“I am so picky about book covers. I LOVE pretty book covers but ugly covers can detract from the entire experience of reading or make the book seem less professional. I can’t stand covers where we see the character, but not their eyes or forehead. Or only from the neck down. Anonymous Naked Man Chest is also a variety of this. Some of my favorite books have decidedly boring covers (American Gods, Perdido Street Station, Name of the Wind)–covers that aren’t necessarily BAD but aren’t exactly GREAT either. On the other hand, when I see an absolutely BEAUTIFUL cover it makes me want to buy the book. Original, well-crafted, aesthetically pleasing works of art created specifically for the book are my favorite.” Jonathan

What are your thoughts on book covers? Do you agree with any of the contestants?

Our finalists this episode were Harry, Daphne and Jonathan. And don’t forget, addicts, that every challenge brings points to every contestant. The points are close and the big prize of a publication contract could still be anyone’s. You can check out the overall scores here.

Without further delay, if you didn’t already know, I will reveal this episode’s winner. #TeamDaphne got her first win of the series! Congrats to you, Daphne! You can go and read the whole blog post right here.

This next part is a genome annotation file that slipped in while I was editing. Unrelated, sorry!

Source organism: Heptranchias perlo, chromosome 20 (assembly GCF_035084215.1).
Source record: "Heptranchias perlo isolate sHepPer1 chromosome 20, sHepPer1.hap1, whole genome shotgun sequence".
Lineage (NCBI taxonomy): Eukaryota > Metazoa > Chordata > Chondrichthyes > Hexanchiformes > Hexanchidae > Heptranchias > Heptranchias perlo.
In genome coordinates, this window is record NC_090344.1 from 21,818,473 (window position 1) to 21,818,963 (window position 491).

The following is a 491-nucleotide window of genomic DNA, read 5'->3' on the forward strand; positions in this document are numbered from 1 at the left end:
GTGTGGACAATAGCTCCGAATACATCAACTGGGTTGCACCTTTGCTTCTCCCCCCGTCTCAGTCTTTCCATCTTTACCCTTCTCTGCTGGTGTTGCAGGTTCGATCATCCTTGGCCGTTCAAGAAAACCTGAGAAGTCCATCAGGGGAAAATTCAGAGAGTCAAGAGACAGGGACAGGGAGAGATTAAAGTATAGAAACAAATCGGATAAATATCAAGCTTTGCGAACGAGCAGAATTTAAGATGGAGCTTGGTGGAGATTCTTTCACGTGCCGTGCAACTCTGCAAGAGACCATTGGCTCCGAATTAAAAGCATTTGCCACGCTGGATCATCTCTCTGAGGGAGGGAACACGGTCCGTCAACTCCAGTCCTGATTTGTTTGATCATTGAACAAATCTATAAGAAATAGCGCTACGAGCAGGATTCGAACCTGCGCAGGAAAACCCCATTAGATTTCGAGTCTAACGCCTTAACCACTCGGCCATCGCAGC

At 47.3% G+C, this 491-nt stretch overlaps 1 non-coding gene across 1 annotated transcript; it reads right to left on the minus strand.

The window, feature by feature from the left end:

Come and join in the discussion at the HorrorAddicts.net Facebook page, a community of freaks, weirdos, goths, vampires, and general horror fanatics. We’d love some fresh meat. (insert maniacal laughter here) but seriously, come and have a chat, talk to the contestants and the staff and other addicts in the community.

Until next episode, Addicts, stay spooky!

Hugs xxx

Adelise

Jeff Carlson, Never to be Forgotten

One of our frequent authors and a man many of us had the pleasure to know in life, has passed on. Jeff Carlson, author of the Plague Year Series and Frozen Sky, died Monday, July 17th from an extremely aggressive lung cancer. He is survived by his wife and two sons, who he adored.

Jeff was an excellent writer and had an exuberant thirst for life. We here at HorrorAddicts.net would like to express our sincerest sympathies to his friends and family by celebrating what enjoyment Jeff brought to our lives through his writing.

About Horror, Jeff said,

We like to be scared because we have a huge capacity for fear. The most basic element of storytelling is conflict because we respond to it.

With four features on HorrorAddicts.net and tons of cameos and book reviews, Jeff is one of the most frequent guests on the podcast. He won our Best in Blood award for season one with his story “Monsters” and continued to be a driving force in the show.

Since meeting Jeff at BayCon in the early 2000’s, I followed his career, attending many of his book parties and enjoying his live readings. His books Plague Year, Plague War, and Plague Zone came at a time when readers were craving survival fiction, before The Walking Dead saturated the market.

The Plague Year series started with a bang and just kept going. Jeff was able to bring our world to the brink of destruction in such a real way, it almost seemed like you were listening to news reports rather than reading a fictional thriller.

In Plague War, the non-stop thriller action doesn’t stop. There were so many layers to this book. You had the survival instinct unwilling to die in the main characters, the war between countries grasping at straws to maintain control, and a zombie apocalypse that actually seemed plausible.